Vetting your vet - 14 News, WFIE, Evansville, Henderson, Owensboro

Vetting your vet: Choose the right one for your pet

Your pet's health, your hard-earned money and your peace of mind are all at stake when it comes to taking your pet to the vet.  So how do you know who you are really dealing with?

A Mid-South couple said their dog was tortured by a doctor they trusted and now they are looking for a new veterinarian.

For 11 years, Dan Mannon and his dog Inky were inseparable.  But last November, Inky got sick and started having seizures.

"She got to where she couldn't even walk," Mannon said.

After all other treatments failed, Mannon and his girlfriend Tina had to make a tough decision.  They talked to their vet about having Inky put to sleep.

"He reassured me three or four times that she's not going to feel anything," Mannon said.  "But it didn't happen like that at all."

Mannon said the nightmare of Inky's final moments began when technicians could not locate her vein.

"She pushed herself up," said Mannon, "and sounded like a wolf howling."

According to Mannon, what the vet did to Inky next was horrifying.

"He flipped her over real quick and he stuck the needle right in her heart," Mannon said.  "Of course she's still hollering and carrying on and I'm thinking, 'somebody kill me,' you know?"

Mannon vowed to replace his vet, which is a task that could take some time. There are several websites that allow you to research veterinarians and whether or not they have any recorded violations.

When investigators researched Mannon's vet, they found he had a clean record.  That is proof that you should rely on more than just paperwork when picking a vet.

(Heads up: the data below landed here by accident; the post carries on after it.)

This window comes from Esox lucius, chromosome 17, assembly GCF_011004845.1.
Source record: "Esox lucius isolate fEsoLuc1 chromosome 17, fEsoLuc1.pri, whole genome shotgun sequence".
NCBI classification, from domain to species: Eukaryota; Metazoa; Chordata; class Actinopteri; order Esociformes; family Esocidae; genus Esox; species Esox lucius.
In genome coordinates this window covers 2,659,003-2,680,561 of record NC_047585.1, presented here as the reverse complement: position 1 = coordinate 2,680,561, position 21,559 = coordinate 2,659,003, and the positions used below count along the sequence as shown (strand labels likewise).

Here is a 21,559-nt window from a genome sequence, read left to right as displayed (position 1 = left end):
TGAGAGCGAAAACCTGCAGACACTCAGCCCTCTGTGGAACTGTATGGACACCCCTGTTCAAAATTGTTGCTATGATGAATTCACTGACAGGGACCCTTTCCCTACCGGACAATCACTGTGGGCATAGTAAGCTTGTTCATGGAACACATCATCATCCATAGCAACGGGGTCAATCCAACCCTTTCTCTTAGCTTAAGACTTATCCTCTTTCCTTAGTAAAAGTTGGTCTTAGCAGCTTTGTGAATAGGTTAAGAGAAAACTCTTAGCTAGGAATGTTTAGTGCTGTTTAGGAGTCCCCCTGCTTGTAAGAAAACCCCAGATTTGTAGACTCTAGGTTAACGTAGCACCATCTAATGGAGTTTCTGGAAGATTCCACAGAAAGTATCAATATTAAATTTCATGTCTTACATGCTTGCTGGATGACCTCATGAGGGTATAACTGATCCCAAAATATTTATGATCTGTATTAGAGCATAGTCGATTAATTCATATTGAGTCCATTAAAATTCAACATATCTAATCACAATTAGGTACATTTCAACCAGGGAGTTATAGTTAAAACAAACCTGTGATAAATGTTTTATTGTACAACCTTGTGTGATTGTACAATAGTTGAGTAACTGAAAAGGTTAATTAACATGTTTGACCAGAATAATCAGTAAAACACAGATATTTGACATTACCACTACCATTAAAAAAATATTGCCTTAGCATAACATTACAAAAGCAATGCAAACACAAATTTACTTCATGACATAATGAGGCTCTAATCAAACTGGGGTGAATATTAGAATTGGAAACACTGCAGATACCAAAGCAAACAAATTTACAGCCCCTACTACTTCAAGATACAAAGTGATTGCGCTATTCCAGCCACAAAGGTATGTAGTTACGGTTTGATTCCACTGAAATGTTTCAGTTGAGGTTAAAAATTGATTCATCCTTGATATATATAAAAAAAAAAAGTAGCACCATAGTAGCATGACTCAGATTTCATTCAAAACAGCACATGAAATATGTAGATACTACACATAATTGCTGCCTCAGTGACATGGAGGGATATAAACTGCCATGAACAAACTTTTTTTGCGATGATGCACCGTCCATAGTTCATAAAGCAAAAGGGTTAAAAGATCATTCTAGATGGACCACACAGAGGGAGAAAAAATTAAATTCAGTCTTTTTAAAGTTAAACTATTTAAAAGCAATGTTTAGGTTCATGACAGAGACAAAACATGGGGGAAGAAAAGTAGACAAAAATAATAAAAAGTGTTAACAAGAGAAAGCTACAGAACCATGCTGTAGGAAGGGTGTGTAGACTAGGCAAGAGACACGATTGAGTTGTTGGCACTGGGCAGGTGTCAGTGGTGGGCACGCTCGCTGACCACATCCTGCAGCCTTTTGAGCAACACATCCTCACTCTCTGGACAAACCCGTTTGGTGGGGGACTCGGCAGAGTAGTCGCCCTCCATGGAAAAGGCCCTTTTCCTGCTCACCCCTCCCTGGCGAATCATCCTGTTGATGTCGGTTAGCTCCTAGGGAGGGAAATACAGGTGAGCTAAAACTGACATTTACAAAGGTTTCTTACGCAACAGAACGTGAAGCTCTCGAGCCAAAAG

Dr. Chuck Halford, former Director of the Tennessee Board of Veterinary Medical Examiners, recommended old-fashioned methods for finding a vet.

"You should ask your friends who they've been going to for years and who has a good reputation," Halford said.  "Reputation is earned."

Get more than one opinion, then call a vet's office and ask for a tour and interview the doctor.  Experts also said use your nose.  If there is an overwhelming stench in the office, move on.  You should also find out if the veterinarian is a member of any veterinary organizations.

"Google your veterinarian's name and see what comes up," Halford said.  "You'd be surprised."

Keep in mind compassion is as important as experience, particularly when a pet has to be put down.

"You rarely hear a bad story ... about that," Halford said.  "That's usually where people just realize my doctor ... really loved me that day."

Mannon did not feel loved the day he lost Inky.  He said his old vet let him down.

"I've taken a lot in my life, but I'm going to tell you what, that right there hurt me bad," Mannon said.  "I trusted him."

Mannon said he will use these tips when looking for a new vet.  He said Inky's passing was more like torture for him and his dog.

"She didn't deserve that," Mannon said.  "She was too good of a dog."

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